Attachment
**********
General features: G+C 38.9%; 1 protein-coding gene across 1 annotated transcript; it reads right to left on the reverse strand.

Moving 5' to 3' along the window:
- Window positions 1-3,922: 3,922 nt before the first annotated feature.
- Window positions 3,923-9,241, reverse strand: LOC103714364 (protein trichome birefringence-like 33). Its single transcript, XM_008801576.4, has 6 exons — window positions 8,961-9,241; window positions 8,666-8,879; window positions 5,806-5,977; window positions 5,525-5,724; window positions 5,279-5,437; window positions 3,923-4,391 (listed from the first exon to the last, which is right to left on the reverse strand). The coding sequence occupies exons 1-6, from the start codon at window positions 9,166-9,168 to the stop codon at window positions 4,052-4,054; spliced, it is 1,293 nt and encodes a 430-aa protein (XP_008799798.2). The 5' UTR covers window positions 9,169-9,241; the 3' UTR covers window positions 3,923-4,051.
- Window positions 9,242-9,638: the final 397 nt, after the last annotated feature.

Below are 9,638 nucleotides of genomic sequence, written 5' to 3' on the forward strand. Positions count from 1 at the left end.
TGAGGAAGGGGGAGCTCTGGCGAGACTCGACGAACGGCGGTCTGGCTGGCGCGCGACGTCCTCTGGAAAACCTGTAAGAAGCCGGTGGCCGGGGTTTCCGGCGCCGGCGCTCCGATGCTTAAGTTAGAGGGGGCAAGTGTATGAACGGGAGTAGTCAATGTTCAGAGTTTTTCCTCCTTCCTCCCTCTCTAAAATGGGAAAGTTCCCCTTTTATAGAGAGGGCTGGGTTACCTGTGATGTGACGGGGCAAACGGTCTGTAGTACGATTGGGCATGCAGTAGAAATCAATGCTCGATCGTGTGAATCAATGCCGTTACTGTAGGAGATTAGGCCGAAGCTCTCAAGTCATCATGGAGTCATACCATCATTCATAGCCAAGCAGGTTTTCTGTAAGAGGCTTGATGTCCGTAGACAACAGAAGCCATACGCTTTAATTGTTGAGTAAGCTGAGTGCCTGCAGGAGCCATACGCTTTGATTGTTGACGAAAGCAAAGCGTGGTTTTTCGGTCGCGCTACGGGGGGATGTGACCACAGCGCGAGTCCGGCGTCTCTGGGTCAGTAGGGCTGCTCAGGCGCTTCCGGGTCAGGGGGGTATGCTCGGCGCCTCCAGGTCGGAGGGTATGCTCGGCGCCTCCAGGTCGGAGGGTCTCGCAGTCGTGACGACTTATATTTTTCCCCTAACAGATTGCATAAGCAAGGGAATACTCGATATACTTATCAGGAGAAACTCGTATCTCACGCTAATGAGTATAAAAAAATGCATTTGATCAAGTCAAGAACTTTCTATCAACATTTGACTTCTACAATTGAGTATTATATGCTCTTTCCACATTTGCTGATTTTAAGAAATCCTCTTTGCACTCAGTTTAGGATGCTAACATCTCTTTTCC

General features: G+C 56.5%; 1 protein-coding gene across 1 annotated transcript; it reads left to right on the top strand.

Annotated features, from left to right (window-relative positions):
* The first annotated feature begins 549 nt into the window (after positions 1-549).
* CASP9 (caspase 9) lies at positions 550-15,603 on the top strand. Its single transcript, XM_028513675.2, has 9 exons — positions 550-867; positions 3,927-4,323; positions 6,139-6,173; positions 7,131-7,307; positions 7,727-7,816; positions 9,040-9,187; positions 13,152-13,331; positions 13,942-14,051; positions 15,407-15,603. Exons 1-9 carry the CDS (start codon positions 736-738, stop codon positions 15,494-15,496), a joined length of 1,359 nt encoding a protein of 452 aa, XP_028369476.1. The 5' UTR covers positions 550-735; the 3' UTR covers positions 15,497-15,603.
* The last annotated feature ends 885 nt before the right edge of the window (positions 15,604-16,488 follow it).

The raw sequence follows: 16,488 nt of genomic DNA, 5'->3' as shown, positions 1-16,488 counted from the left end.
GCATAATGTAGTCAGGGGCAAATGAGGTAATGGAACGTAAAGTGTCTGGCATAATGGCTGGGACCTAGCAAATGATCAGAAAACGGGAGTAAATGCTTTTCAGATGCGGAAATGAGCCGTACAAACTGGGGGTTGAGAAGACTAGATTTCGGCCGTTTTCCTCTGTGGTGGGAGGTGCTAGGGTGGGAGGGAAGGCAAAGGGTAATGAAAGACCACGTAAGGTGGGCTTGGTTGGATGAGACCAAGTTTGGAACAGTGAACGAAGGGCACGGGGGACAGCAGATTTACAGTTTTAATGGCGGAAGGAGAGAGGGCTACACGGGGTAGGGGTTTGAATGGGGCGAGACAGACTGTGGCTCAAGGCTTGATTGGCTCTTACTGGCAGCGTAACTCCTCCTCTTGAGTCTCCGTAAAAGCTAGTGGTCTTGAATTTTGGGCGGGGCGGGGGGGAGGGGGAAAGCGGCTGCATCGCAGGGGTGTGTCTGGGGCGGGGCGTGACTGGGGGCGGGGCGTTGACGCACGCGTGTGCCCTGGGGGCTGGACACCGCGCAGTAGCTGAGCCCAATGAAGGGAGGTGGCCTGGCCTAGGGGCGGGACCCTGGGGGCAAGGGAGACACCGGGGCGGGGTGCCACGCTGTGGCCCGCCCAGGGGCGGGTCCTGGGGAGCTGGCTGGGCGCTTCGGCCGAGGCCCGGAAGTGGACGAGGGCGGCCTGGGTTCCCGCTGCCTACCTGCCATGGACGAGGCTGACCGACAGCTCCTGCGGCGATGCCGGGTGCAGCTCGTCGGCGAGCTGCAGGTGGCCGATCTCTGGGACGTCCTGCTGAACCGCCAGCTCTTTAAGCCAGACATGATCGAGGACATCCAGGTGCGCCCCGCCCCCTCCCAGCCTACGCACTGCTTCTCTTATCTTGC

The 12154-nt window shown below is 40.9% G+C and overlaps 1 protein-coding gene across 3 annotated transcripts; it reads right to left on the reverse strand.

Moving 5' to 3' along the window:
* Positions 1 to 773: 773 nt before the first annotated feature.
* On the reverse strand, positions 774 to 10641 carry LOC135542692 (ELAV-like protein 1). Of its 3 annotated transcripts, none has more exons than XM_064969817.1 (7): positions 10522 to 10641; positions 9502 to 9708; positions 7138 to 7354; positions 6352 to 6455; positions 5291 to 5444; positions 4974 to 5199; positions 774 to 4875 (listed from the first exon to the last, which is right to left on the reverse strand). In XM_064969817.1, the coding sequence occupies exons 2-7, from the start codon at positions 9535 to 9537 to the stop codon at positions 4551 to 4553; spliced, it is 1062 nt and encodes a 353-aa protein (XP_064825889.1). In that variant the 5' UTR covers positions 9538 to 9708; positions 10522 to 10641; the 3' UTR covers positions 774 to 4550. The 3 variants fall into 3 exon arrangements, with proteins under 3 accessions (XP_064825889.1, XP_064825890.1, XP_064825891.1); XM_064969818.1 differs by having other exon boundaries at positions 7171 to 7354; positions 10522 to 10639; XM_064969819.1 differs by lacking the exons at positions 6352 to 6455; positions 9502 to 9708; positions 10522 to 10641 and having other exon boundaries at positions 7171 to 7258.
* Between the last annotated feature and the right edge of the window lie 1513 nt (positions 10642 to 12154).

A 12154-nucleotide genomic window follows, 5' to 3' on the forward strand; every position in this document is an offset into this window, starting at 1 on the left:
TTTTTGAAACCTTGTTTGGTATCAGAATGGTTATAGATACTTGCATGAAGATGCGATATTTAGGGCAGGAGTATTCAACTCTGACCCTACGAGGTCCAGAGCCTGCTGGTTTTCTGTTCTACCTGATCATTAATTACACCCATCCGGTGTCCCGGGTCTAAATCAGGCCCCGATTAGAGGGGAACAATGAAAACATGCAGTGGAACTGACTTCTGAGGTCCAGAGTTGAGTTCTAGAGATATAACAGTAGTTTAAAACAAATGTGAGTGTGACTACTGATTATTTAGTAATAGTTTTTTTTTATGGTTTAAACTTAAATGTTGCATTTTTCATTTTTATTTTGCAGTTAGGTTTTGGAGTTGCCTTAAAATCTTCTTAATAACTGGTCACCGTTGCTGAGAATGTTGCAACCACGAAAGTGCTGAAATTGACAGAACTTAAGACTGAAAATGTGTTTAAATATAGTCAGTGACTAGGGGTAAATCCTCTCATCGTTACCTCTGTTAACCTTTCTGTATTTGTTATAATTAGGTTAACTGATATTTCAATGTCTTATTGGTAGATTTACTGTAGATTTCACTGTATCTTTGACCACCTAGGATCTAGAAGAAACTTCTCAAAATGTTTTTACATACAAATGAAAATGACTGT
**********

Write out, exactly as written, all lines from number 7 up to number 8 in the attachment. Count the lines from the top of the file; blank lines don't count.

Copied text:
TGAGGAAGGGGGAGCTCTGGCGAGACTCGACGAACGGCGGTCTGGCTGGCGCGCGACGTCCTCTGGAAAACCTGTAAGAAGCCGGTGGCCGGGGTTTCCGGCGCCGGCGCTCCGATGCTTAAGTTAGAGGGGGCAAGTGTATGAACGGGAGTAGTCAATGTTCAGAGTTTTTCCTCCTTCCTCCCTCTCTAAAATGGGAAAGTTCCCCTTTTATAGAGAGGGCTGGGTTACCTGTGATGTGACGGGGCAAACGGTCTGTAGTACGATTGGGCATGCAGTAGAAATCAATGCTCGATCGTGTGAATCAATGCCGTTACTGTAGGAGATTAGGCCGAAGCTCTCAAGTCATCATGGAGTCATACCATCATTCATAGCCAAGCAGGTTTTCTGTAAGAGGCTTGATGTCCGTAGACAACAGAAGCCATACGCTTTAATTGTTGAGTAAGCTGAGTGCCTGCAGGAGCCATACGCTTTGATTGTTGACGAAAGCAAAGCGTGGTTTTTCGGTCGCGCTACGGGGGGATGTGACCACAGCGCGAGTCCGGCGTCTCTGGGTCAGTAGGGCTGCTCAGGCGCTTCCGGGTCAGGGGGGTATGCTCGGCGCCTCCAGGTCGGAGGGTATGCTCGGCGCCTCCAGGTCGGAGGGTCTCGCAGTCGTGACGACTTATATTTTTCCCCTAACAGATTGCATAAGCAAGGGAATACTCGATATACTTATCAGGAGAAACTCGTATCTCACGCTAATGAGTATAAAAAAATGCATTTGATCAAGTCAAGAACTTTCTATCAACATTTGACTTCTACAATTGAGTATTATATGCTCTTTCCACATTTGCTGATTTTAAGAAATCCTCTTTGCACTCAGTTTAGGATGCTAACATCTCTTTTCC

General features: G+C 56.5%; 1 protein-coding gene across 1 annotated transcript; it reads left to right on the top strand.